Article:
Africa’s fine flavours are deliciously diverse and epically ancient. Now, a new generation of chefs are offering innovative interpretations of the continent’s fabulous food genres. In this issue, the fourth of a five-part series, we savour the splendours of modern southern African gastronomy
Angola, Botswana, Comoros, Eswatini (formerly Swaziland), Lesotho, Madagascar, Malawi, Mauritius, Mozambique, Namibia, South Africa and Zimbabwe comprise the southernmost part of mainland and island Africa. Typified by cities and super-highways, as well as villages and mud tracks, they also have forests that merge into grasslands and deserts that become mountains, while rivers flow into seas. The region’s human history is equally layered as First Nation Bushman inhabitants were subsequently joined by Bantu-speaking people migrating from further north in Africa, then by European and Asian settlers. As such, the resulting food cultures are infused with a variety of influences and ancestry but, for every point of difference, there is also a striking similarity.
Across southern Africa, sorghum and millet were the original indigenous grains. In the modern era, maize has become the staple starch.
On mainland southern Africa, key cultural and community events are often celebrated and/or commiserated, nose to tail – from naming ceremonies to funerals – in beef. Whether slow-cooked like Zimbabwe’s Ndebele-style amangqina (beef trotters) and South Africa’s Xhosa umsila wenkomo (oxtail stew) or speedily seared as steaks at an Afrikaner braai, beef marks major collective moments. With cows comes dairy – most commonly fermented and variously known as amasi in South Africa, omaere in Namibia and madila in Botswana. Chicken, which is also largely consumed across the region, often appears as simpler street foods like Lesotho’s grilled maotwana (chicken’s feet) and Mozambique’s frango Africano (piri-piri chicken). The chilli-laden heat of piri-piri reappears in Comorian poutou hot sauce, the palate-spiking perfection that is Mauritian mazavaroo and South Africa’s Durban-style, mother-in-law masalas.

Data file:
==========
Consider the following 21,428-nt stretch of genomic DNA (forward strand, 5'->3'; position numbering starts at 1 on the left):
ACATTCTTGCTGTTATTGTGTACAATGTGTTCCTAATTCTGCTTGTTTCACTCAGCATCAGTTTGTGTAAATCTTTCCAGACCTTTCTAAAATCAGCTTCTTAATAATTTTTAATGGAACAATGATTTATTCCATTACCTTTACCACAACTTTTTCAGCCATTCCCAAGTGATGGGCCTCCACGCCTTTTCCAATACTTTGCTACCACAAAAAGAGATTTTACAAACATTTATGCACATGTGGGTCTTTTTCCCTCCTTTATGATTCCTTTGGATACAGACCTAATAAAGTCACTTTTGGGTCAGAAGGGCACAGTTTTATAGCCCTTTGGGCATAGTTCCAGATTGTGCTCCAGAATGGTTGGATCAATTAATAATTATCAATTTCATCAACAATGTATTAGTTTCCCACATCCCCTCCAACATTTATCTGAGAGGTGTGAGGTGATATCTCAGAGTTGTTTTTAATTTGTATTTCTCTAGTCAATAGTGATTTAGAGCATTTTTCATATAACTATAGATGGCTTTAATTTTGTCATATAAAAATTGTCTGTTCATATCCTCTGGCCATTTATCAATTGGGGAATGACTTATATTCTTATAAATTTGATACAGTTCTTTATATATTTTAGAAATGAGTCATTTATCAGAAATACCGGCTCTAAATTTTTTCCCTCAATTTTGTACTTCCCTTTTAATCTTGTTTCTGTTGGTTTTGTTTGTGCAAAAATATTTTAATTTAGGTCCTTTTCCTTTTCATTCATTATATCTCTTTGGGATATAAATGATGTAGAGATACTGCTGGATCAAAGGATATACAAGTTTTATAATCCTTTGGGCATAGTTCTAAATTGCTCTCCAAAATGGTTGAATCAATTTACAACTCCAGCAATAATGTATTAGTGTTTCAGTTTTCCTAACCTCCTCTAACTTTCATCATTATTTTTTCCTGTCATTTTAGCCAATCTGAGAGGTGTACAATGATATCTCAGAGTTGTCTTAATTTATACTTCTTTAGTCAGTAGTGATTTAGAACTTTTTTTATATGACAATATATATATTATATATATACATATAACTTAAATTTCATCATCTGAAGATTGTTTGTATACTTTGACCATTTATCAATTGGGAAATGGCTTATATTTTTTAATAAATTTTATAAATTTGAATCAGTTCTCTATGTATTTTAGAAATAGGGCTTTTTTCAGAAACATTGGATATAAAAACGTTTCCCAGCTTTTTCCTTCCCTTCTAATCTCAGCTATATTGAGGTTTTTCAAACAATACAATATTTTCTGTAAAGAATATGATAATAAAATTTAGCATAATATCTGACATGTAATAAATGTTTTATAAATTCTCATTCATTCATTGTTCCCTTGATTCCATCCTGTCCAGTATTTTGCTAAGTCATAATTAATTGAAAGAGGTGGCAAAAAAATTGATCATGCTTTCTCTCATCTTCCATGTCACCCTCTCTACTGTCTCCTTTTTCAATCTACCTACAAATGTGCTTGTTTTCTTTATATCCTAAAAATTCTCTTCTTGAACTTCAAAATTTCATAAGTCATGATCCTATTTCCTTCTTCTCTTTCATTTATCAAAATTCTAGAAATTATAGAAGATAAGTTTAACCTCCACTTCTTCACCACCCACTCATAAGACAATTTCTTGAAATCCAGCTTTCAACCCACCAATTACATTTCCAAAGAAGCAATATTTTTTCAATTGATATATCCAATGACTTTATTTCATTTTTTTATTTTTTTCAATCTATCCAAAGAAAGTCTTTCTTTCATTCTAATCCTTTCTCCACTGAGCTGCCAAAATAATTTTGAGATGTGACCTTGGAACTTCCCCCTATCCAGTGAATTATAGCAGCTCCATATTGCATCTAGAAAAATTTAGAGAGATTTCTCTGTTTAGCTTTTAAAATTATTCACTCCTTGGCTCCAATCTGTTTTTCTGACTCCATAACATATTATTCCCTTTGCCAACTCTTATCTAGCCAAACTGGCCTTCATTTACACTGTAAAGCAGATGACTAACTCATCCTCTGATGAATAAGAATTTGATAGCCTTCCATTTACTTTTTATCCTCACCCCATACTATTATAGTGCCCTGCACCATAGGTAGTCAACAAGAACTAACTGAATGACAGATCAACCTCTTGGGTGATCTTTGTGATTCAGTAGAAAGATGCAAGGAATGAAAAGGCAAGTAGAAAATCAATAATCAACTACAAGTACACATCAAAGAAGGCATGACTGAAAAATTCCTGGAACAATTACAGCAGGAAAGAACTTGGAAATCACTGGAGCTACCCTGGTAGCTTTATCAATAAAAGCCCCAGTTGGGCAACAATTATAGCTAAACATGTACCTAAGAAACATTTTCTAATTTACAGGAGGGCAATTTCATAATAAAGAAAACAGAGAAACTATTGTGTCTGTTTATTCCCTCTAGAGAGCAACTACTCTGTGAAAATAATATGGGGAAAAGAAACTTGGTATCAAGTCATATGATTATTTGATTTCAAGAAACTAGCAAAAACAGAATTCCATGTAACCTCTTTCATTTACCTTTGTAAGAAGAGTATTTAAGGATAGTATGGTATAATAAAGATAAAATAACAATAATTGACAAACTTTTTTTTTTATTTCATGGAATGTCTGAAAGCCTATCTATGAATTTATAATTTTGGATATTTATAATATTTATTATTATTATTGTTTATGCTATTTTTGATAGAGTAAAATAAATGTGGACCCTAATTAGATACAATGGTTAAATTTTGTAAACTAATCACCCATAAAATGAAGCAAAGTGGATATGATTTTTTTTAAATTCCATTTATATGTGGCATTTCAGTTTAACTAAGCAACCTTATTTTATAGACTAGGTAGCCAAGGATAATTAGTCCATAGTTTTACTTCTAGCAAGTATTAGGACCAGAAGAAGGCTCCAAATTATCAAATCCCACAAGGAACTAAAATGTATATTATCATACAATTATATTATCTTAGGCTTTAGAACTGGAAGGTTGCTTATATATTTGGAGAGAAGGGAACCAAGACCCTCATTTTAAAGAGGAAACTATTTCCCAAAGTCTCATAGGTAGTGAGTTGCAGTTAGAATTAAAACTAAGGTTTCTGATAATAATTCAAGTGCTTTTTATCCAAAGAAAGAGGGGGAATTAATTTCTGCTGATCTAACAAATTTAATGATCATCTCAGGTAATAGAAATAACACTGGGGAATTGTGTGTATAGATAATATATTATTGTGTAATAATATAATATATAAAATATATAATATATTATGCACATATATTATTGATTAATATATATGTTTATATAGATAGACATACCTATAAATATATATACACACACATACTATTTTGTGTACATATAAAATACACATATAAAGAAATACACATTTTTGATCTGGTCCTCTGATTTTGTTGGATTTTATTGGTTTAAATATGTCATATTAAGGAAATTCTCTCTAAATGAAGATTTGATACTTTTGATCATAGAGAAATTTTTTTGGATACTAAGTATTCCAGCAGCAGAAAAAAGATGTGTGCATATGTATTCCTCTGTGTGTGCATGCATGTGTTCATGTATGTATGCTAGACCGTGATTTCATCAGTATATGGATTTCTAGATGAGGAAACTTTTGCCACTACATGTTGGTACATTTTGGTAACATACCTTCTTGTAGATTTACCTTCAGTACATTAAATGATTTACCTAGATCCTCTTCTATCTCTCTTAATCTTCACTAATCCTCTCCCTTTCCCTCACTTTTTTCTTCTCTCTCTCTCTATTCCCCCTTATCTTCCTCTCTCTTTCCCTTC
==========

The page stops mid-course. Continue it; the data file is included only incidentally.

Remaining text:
While meat is ceremonially significant, there is a wise South African Pedi proverb that states that “nama e a etela, morogo ke wa ka mehla” (meat is a visitor, whereas wild leaves are a daily food). Cape waterblommetjiebredie meets Creole flavour relatives in Madagascan spiced brède mafane leaves. The peppery tang of Zimbabwean muriwo (leafy greens) is balanced by the rich, soothing generosity of peanut butter, which also features in Malawian mtedza stew and Angolan kitaba, as well as chilli pastes.
In these clusters of core ingredients, culinary techniques and attitudes towards food, it is possible to identify a regional taste profile. Until recently, these fine flavours were found almost exclusively in a home-cooking context. Now, modern chefs are reimagining the regional gastronomic gems as restaurant cuisine. We catch up with two southern African chefs at the forefront of our food revolution to find out more about how they are taking their food to new and greater heights.
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